I love electronic communication, but I sometimes wonder if we forget that we’re dealing with people out there – people who have lives and feelings too.

Totally, there are things that make us angry. But if children see their parents flying off the handle and roaring at people like an angry lion, just because they have a different opinion, or don’t handle things in the “right way”, what does that teach the next generation about problem solving?

It’s ok for me to say that – I don’t have kids. But I do deal with young people professionally. Mostly really nice, polite young people … and I believe that teachers are role models too. We’re all examples to more than just our own immediate family.

I’m not convinced that the permanently angry momma bear image, or the disabled person that everyone is terrified to offend, or the employee who can’t go a day without complaining about someone are really what we should be aspiring to become. I don’t think any of these images are cool. They don’t give off a sense of someone who really knows how to make things happen, challenge injustice, or make people listen. There’s a time to do these things and a way to do them. A scale with having a polite chat with someone at one end, and threatening action at the other. There are a lot of points between these two. We don’t always need to go straight for the one that results in someone losing their job.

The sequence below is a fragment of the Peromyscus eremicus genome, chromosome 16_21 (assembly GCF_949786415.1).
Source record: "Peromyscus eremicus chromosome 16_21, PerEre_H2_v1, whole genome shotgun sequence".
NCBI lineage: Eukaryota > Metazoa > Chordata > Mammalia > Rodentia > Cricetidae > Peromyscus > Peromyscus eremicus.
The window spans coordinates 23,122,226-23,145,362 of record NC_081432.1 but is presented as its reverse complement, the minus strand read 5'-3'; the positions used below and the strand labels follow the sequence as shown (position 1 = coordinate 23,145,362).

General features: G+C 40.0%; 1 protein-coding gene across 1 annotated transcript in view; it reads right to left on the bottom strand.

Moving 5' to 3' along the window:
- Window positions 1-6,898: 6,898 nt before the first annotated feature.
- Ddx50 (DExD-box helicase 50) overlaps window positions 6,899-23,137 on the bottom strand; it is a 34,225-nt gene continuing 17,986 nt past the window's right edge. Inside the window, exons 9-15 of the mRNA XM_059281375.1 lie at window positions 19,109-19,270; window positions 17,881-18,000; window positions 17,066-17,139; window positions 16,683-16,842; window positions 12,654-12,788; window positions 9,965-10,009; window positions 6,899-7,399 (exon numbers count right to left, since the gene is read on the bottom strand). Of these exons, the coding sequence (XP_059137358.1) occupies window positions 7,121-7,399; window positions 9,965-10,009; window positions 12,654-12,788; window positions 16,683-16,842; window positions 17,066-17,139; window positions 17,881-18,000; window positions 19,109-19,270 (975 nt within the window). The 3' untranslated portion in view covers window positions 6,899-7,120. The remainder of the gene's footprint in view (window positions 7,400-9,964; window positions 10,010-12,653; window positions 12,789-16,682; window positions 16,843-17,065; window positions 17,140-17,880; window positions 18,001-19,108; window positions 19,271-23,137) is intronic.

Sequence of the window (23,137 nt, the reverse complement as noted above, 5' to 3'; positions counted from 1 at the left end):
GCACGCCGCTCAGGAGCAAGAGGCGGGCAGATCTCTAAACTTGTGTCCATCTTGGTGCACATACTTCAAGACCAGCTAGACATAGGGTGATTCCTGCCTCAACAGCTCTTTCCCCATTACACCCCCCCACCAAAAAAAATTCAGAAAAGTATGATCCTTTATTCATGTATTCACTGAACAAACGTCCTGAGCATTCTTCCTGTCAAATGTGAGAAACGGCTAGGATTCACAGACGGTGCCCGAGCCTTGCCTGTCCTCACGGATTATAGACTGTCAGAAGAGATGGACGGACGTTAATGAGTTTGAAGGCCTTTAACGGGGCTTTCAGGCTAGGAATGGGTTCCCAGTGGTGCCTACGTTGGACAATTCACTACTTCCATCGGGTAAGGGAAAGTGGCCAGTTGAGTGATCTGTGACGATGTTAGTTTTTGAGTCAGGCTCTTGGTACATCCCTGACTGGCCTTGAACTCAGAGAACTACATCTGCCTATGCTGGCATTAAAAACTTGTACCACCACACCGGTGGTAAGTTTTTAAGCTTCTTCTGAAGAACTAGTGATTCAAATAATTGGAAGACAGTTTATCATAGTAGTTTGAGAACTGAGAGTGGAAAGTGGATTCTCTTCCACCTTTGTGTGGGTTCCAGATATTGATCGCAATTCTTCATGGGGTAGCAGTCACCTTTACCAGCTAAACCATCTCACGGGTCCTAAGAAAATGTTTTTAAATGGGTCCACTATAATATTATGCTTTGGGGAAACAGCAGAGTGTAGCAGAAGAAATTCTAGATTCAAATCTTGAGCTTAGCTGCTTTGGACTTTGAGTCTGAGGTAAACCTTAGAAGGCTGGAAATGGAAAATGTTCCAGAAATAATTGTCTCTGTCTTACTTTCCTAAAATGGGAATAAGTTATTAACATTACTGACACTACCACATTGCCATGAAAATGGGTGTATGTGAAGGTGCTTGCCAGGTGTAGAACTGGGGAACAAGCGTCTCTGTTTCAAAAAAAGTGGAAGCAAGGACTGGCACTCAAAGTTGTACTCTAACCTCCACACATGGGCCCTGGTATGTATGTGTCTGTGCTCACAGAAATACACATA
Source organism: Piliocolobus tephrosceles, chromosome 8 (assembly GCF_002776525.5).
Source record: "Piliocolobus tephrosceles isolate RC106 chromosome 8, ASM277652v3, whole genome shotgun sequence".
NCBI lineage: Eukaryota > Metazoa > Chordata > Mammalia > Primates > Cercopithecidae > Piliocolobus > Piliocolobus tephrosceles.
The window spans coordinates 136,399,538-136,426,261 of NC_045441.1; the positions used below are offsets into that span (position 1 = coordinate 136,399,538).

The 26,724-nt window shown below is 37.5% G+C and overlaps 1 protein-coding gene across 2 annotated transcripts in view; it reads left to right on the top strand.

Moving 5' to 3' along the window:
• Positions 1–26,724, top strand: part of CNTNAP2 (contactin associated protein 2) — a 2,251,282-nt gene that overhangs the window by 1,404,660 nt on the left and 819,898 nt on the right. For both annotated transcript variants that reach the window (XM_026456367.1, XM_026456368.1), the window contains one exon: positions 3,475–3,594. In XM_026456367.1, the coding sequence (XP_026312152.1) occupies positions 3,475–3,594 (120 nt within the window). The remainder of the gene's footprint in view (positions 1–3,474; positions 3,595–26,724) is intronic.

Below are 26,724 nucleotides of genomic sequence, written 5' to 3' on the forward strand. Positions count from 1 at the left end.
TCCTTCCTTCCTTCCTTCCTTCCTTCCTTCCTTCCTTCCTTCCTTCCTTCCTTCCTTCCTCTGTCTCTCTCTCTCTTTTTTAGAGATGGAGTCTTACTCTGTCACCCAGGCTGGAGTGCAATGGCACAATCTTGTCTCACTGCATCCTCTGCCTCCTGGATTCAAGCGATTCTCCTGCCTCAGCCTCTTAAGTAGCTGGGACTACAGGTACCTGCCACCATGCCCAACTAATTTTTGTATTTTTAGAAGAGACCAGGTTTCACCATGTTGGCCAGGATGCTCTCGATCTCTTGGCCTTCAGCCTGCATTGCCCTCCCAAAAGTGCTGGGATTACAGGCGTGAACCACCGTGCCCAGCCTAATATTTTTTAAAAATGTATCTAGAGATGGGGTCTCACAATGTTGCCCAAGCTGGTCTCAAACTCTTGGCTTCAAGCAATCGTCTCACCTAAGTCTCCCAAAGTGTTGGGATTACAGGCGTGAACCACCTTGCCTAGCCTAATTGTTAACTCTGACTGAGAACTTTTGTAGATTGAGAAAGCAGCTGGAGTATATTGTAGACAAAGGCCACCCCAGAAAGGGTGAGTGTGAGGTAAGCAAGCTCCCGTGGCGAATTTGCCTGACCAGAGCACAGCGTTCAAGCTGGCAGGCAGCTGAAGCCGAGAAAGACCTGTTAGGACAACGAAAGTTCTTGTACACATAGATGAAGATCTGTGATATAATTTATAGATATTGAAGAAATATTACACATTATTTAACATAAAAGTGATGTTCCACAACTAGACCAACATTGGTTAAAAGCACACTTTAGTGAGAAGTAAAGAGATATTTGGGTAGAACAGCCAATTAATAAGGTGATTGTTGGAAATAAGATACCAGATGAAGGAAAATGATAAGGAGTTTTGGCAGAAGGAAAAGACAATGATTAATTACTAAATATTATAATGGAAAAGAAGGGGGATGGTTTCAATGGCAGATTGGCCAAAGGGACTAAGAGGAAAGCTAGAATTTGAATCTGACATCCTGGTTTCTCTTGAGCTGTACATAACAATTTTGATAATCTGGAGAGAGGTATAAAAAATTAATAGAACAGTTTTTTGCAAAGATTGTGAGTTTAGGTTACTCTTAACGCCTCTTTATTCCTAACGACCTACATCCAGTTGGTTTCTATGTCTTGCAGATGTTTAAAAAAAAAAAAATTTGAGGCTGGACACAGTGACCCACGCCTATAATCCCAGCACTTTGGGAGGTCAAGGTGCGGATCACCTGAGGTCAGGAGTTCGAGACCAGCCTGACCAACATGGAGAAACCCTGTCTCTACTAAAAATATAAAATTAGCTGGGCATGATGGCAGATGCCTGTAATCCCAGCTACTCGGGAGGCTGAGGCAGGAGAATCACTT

I know people can find my direct communication style a bit much sometimes. I say what I think – sometimes what other people are thinking, and don’t like to say. That’s not what I mean though. It’s not what you say, but the way you go about it – and yapping Yorkshire terrier style rarely gets you something good!

One of the managers that I respected the most never raised her voice, but people always listened. She responded to things and didn’t just react with whatever came into her head first. She got things done without bullying those lower than her in the pecking order or crushing others by throwing her weight around.

People took notice. She must have had bad days and lost her sh1t sometimes, but I don’t think I ever saw it. She chose her words carefully, rather than letting them fly out like a burst water pipe – even on days when things weren’t going well.

There was something about her. Yes, she had authority because of her position, but she also had authority because of who she was as a person and how she conducted herself. I think she was a fantastic role model, and I wish there were more people like her.

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Author: englishwithkirsty

I have two blogs. Unseen Beauty is my personal blog. English with Kirsty is my business blog for people who are interested in languages or learning English.